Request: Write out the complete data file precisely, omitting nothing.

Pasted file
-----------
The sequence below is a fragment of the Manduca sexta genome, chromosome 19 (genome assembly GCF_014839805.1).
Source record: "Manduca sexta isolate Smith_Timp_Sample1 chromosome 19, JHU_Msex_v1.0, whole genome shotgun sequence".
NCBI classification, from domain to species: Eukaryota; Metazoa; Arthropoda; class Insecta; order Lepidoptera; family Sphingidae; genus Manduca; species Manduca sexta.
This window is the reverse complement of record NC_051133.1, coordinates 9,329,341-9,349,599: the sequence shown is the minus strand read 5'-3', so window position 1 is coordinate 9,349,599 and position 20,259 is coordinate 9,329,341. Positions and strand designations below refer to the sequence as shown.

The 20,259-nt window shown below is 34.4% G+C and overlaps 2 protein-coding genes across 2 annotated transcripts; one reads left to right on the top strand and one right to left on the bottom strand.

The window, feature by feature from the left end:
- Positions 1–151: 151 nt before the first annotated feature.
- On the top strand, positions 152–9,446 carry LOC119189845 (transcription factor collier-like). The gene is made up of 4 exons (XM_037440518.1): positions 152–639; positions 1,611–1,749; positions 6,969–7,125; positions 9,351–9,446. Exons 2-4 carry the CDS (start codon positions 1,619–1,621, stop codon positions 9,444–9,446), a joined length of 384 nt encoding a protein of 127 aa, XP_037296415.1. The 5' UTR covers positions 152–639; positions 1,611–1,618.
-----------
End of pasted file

The sequence below is a fragment of the Manduca sexta genome, chromosome 19 (genome assembly GCF_014839805.1).
Source record: "Manduca sexta isolate Smith_Timp_Sample1 chromosome 19, JHU_Msex_v1.0, whole genome shotgun sequence".
NCBI classification, from domain to species: Eukaryota; Metazoa; Arthropoda; class Insecta; order Lepidoptera; family Sphingidae; genus Manduca; species Manduca sexta.
This window is the reverse complement of record NC_051133.1, coordinates 9,329,341-9,349,599: the sequence shown is the minus strand read 5'-3', so window position 1 is coordinate 9,349,599 and position 20,259 is coordinate 9,329,341. Positions and strand designations below refer to the sequence as shown.

The 20,259-nt window shown below is 34.4% G+C and overlaps 2 protein-coding genes across 2 annotated transcripts; one reads left to right on the top strand and one right to left on the bottom strand.

The window, feature by feature from the left end:
- Positions 1–151: 151 nt before the first annotated feature.
- On the top strand, positions 152–9,446 carry LOC119189845 (transcription factor collier-like). The gene is made up of 4 exons (XM_037440518.1): positions 152–639; positions 1,611–1,749; positions 6,969–7,125; positions 9,351–9,446. Exons 2-4 carry the CDS (start codon positions 1,619–1,621, stop codon positions 9,444–9,446), a joined length of 384 nt encoding a protein of 127 aa, XP_037296415.1. The 5' UTR covers positions 152–639; positions 1,611–1,618.